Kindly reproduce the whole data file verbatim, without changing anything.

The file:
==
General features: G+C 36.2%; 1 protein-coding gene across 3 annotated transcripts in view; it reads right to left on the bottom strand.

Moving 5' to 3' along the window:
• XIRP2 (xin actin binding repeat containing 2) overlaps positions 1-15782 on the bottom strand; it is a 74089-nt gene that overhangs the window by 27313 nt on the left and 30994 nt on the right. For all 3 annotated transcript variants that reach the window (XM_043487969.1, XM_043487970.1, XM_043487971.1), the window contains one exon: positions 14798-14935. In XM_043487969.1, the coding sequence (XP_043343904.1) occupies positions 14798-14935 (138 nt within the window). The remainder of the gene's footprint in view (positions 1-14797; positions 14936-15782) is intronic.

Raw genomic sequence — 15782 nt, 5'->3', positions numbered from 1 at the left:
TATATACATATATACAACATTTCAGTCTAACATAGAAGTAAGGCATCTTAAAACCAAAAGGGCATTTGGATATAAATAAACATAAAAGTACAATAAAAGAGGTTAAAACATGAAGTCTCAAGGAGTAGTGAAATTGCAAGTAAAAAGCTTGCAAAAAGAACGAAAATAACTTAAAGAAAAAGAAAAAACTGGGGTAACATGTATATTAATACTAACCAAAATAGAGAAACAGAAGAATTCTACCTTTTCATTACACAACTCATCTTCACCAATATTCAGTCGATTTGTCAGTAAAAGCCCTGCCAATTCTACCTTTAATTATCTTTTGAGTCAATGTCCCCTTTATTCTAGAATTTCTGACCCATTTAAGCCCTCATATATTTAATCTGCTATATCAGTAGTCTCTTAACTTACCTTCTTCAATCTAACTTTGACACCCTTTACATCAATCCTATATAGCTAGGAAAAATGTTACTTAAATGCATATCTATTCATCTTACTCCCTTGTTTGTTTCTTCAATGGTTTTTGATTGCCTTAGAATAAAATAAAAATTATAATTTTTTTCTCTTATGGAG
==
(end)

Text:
General features: G+C 36.2%; 1 protein-coding gene across 3 annotated transcripts in view; it reads right to left on the bottom strand.

Moving 5' to 3' along the window:
• XIRP2 (xin actin binding repeat containing 2) overlaps positions 1-15782 on the bottom strand; it is a 74089-nt gene that overhangs the window by 27313 nt on the left and 30994 nt on the right. For all 3 annotated transcript variants that reach the window (XM_043487969.1, XM_043487970.1, XM_043487971.1), the window contains one exon: positions 14798-14935. In XM_043487969.1, the coding sequence (XP_043343904.1) occupies positions 14798-14935 (138 nt within the window). The remainder of the gene's footprint in view (positions 1-14797; positions 14936-15782) is intronic.

Raw genomic sequence — 15782 nt, 5'->3', positions numbered from 1 at the left:
TATATACATATATACAACATTTCAGTCTAACATAGAAGTAAGGCATCTTAAAACCAAAAGGGCATTTGGATATAAATAAACATAAAAGTACAATAAAAGAGGTTAAAACATGAAGTCTCAAGGAGTAGTGAAATTGCAAGTAAAAAGCTTGCAAAAAGAACGAAAATAACTTAAAGAAAAAGAAAAAACTGGGGTAACATGTATATTAATACTAACCAAAATAGAGAAACAGAAGAATTCTACCTTTTCATTACACAACTCATCTTCACCAATATTCAGTCGATTTGTCAGTAAAAGCCCTGCCAATTCTACCTTTAATTATCTTTTGAGTCAATGTCCCCTTTATTCTAGAATTTCTGACCCATTTAAGCCCTCATATATTTAATCTGCTATATCAGTAGTCTCTTAACTTACCTTCTTCAATCTAACTTTGACACCCTTTACATCAATCCTATATAGCTAGGAAAAATGTTACTTAAATGCATATCTATTCATCTTACTCCCTTGTTTGTTTCTTCAATGGTTTTTGATTGCCTTAGAATAAAATAAAAATTATAATTTTTTTCTCTTATGGAG